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Working Papers

cepar award

Qiqi Wang, Katja Hanewald and Xiaojun Wang

Abstract: This article proposes a new model that combines a neural network with a generalized linear model (GLM) to estimate and predict health transition intensities. The model allows for socioeconomic and lifestyle factors to impact the health transition processes, and captures linear and nonlinear relationships. A key innovation is that the model features transfer learning between different transition rates. It autonomously finds the relationships between factors and the links between the transition processes. We apply the model to individual-level data from the Chinese Longitudinal Healthy Longevity Survey from 1998–2018. The results show that our model performs better in estimation and prediction than standalone GLM and neural network models. We thus provide new estimates of the life expectancies for a range of population subgroups. The model can be easily applied to other datasets, and our results confirm that machine learning techniques are promising tools to model insurance risks.

Keywords: Neural networks, Transfer learning, Multi-state health transitions


Hazel Bateman and Inka Eberhardt

Abstract: Voluntary annuitization from defined contribution pension plans is uncommon, and in many countries, retirees self-insure against retirement risks by holding on to and even building up assets. Lack of awareness of retirement income products and their design and financial impact is a key reason for low take-up of annuity products. Using an online discrete choice experiment we test how a Fact Sheet presenting standardised information on key product features - income, risk, access to capital and death benefits - affects stated choices from a menu of annuity, phased withdrawal and bundled retirement income products. Our setting is Australia where retirees can choose how to decumulate their retirement savings. When using the Fact Sheet, participants chose the lifetime annuity and bundled annuity products most often, which is contrary to the actual behaviour of Australian retirees who predominantly take phased withdrawal products. Of five Fact Sheet information items, choices were mostly driven by the Product Rating (a 1-7 rating of protection against a fall in income due to inflation, market and longevity risk) and Average Annual Income. The lifetime annuity and the bundled lifetime annuity/phased withdrawal products were more likely to be chosen where Fact Sheets used graphs and tables to present information, and where the Product Rating is more salient. However perceptions of risk and control were more important to product choices than actual product knowledge or understanding of the Fact Sheet information. Our findings suggest that Fact Sheet information items, especially the prescribed Product Rating and the associated information on inflation, longevity and market risk decisions drive both perceptions and choice of retirement income product and must be carefully designed.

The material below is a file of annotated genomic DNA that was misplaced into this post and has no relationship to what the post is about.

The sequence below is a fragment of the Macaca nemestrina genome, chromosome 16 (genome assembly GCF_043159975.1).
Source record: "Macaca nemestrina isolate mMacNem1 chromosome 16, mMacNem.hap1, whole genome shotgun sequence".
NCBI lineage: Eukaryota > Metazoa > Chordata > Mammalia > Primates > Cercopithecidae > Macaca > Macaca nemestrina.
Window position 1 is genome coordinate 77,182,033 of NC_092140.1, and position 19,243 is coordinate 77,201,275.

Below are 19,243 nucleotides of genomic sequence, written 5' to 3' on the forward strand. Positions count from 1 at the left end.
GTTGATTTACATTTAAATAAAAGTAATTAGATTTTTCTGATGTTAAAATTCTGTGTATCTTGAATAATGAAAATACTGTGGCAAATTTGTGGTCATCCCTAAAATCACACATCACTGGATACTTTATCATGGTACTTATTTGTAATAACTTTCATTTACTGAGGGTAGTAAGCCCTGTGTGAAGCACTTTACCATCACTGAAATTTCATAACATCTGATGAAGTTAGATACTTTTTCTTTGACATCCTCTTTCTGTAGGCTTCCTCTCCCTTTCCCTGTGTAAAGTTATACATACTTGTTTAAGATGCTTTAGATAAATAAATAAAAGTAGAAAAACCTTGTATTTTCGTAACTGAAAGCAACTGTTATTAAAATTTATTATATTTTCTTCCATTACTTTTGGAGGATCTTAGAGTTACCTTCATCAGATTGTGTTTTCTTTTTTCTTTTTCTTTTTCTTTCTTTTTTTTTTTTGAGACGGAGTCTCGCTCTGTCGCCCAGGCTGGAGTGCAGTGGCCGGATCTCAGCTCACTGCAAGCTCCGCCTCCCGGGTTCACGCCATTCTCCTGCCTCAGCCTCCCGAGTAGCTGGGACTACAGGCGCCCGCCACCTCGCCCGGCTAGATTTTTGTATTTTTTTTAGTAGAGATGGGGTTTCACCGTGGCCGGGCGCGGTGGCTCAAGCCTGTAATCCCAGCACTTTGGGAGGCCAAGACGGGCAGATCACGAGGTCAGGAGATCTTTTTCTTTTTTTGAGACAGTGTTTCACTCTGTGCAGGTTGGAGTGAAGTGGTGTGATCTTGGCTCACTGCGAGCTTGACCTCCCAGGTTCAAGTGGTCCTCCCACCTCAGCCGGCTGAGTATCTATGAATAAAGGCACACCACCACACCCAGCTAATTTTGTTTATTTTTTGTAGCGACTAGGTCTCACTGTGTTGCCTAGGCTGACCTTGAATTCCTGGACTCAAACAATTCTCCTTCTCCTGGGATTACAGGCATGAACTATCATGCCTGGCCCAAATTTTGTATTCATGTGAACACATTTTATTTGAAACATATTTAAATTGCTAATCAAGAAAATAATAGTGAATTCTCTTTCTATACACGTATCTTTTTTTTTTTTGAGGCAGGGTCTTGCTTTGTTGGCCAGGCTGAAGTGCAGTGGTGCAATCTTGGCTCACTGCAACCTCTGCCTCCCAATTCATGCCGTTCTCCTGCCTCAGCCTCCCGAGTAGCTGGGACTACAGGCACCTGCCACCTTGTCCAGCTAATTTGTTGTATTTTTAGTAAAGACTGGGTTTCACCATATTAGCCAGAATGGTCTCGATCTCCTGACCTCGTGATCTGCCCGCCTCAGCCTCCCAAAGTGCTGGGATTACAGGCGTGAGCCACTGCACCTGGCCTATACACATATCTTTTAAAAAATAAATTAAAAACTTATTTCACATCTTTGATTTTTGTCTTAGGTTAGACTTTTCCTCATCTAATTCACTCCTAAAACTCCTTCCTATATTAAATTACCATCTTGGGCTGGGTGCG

Keywords: information disclosure, retirement income products, discrete choice experiment, product perceptions

health model

Qian Lu, Katja Hanewald, Andres M. Villegas and Xiaojun Wang